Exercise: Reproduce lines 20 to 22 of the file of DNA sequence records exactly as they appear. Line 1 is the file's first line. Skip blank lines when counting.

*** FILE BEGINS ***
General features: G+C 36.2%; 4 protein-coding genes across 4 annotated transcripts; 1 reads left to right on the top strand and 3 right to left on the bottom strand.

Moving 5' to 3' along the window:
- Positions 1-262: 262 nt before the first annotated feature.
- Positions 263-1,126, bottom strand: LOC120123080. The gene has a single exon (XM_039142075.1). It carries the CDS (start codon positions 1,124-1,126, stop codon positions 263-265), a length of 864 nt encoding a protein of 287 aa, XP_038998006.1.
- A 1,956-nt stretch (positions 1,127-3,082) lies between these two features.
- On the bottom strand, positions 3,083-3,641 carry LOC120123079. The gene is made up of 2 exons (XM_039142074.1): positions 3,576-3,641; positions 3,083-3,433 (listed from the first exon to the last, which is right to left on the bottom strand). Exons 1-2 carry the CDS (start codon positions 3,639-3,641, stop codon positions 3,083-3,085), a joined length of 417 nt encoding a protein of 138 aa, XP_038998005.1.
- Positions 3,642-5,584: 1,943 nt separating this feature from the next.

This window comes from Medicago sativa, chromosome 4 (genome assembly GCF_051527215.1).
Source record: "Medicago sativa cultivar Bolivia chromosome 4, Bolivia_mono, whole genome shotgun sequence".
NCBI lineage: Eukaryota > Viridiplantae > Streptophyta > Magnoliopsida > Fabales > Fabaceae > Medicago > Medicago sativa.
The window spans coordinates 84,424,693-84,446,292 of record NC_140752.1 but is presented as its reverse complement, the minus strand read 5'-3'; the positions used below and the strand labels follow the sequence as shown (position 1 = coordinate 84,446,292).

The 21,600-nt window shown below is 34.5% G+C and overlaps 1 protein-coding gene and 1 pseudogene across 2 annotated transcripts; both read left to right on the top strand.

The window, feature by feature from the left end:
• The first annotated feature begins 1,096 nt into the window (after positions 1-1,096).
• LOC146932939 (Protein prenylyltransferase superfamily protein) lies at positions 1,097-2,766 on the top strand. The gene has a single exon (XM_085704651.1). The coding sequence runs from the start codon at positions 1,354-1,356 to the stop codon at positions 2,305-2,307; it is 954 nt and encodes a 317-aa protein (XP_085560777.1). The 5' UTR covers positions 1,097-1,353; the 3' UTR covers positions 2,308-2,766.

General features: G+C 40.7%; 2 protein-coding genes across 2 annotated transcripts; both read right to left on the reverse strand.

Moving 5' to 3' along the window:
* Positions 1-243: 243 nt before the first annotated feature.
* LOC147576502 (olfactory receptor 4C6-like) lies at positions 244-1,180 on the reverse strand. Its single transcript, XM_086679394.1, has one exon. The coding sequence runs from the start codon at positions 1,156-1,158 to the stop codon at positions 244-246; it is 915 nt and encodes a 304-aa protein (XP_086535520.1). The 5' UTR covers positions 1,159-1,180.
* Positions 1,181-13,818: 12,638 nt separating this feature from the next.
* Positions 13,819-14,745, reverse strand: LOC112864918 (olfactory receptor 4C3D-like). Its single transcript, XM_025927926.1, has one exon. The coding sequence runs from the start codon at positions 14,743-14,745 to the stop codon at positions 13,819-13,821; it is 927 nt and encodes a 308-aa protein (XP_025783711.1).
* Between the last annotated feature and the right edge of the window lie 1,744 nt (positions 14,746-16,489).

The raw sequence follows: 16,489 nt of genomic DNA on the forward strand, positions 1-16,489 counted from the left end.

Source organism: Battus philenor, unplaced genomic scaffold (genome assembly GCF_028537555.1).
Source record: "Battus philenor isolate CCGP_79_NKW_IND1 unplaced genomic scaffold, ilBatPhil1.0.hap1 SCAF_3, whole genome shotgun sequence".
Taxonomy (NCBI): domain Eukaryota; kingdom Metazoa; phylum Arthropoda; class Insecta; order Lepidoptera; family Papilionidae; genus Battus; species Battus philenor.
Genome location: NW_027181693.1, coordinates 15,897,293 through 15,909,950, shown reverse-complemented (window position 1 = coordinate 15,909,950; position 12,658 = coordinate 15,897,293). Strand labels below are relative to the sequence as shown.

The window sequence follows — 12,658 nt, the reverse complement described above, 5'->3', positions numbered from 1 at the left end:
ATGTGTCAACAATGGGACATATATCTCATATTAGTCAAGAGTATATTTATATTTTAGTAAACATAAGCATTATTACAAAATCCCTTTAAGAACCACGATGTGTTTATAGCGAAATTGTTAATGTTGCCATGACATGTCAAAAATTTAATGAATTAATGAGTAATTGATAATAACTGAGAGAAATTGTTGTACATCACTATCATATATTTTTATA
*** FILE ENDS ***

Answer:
* Positions 1,181-13,818: 12,638 nt separating this feature from the next.
* Positions 13,819-14,745, reverse strand: LOC112864918 (olfactory receptor 4C3D-like). Its single transcript, XM_025927926.1, has one exon. The coding sequence runs from the start codon at positions 14,743-14,745 to the stop codon at positions 13,819-13,821; it is 927 nt and encodes a 308-aa protein (XP_025783711.1).
* Between the last annotated feature and the right edge of the window lie 1,744 nt (positions 14,746-16,489).